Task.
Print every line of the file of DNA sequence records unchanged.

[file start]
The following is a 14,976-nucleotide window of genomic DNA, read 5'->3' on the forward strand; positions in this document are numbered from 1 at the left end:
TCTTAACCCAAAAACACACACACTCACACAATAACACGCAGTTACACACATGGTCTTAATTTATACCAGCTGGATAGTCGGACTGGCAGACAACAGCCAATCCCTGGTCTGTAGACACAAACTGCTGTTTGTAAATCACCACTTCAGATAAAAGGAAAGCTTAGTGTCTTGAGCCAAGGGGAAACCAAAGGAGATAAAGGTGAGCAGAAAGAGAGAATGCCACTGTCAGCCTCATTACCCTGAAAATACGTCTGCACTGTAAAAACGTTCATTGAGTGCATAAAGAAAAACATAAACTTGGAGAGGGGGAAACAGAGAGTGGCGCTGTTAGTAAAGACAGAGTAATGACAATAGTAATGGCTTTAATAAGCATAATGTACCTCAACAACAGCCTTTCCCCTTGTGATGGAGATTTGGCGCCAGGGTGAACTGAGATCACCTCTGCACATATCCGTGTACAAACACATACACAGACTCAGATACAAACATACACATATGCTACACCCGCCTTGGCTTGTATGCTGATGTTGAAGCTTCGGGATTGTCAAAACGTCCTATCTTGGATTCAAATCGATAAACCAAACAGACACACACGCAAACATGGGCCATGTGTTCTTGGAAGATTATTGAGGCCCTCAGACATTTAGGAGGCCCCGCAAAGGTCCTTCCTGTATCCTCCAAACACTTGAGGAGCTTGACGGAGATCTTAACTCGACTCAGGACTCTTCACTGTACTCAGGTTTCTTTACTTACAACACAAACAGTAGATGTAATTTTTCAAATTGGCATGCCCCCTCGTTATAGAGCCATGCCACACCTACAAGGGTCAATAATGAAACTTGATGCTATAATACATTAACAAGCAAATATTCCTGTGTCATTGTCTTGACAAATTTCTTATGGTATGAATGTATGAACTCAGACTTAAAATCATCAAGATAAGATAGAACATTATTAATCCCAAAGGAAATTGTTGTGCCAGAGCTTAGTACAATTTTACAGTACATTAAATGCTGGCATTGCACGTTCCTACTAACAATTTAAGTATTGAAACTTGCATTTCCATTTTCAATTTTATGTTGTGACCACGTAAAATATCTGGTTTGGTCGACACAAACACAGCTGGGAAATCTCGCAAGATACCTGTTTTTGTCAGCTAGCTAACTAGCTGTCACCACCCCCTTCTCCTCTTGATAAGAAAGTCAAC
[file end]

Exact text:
The following is a 14,976-nucleotide window of genomic DNA, read 5'->3' on the forward strand; positions in this document are numbered from 1 at the left end:
TCTTAACCCAAAAACACACACACTCACACAATAACACGCAGTTACACACATGGTCTTAATTTATACCAGCTGGATAGTCGGACTGGCAGACAACAGCCAATCCCTGGTCTGTAGACACAAACTGCTGTTTGTAAATCACCACTTCAGATAAAAGGAAAGCTTAGTGTCTTGAGCCAAGGGGAAACCAAAGGAGATAAAGGTGAGCAGAAAGAGAGAATGCCACTGTCAGCCTCATTACCCTGAAAATACGTCTGCACTGTAAAAACGTTCATTGAGTGCATAAAGAAAAACATAAACTTGGAGAGGGGGAAACAGAGAGTGGCGCTGTTAGTAAAGACAGAGTAATGACAATAGTAATGGCTTTAATAAGCATAATGTACCTCAACAACAGCCTTTCCCCTTGTGATGGAGATTTGGCGCCAGGGTGAACTGAGATCACCTCTGCACATATCCGTGTACAAACACATACACAGACTCAGATACAAACATACACATATGCTACACCCGCCTTGGCTTGTATGCTGATGTTGAAGCTTCGGGATTGTCAAAACGTCCTATCTTGGATTCAAATCGATAAACCAAACAGACACACACGCAAACATGGGCCATGTGTTCTTGGAAGATTATTGAGGCCCTCAGACATTTAGGAGGCCCCGCAAAGGTCCTTCCTGTATCCTCCAAACACTTGAGGAGCTTGACGGAGATCTTAACTCGACTCAGGACTCTTCACTGTACTCAGGTTTCTTTACTTACAACACAAACAGTAGATGTAATTTTTCAAATTGGCATGCCCCCTCGTTATAGAGCCATGCCACACCTACAAGGGTCAATAATGAAACTTGATGCTATAATACATTAACAAGCAAATATTCCTGTGTCATTGTCTTGACAAATTTCTTATGGTATGAATGTATGAACTCAGACTTAAAATCATCAAGATAAGATAGAACATTATTAATCCCAAAGGAAATTGTTGTGCCAGAGCTTAGTACAATTTTACAGTACATTAAATGCTGGCATTGCACGTTCCTACTAACAATTTAAGTATTGAAACTTGCATTTCCATTTTCAATTTTATGTTGTGACCACGTAAAATATCTGGTTTGGTCGACACAAACACAGCTGGGAAATCTCGCAAGATACCTGTTTTTGTCAGCTAGCTAACTAGCTGTCACCACCCCCTTCTCCTCTTGATAAGAAAGTCAAC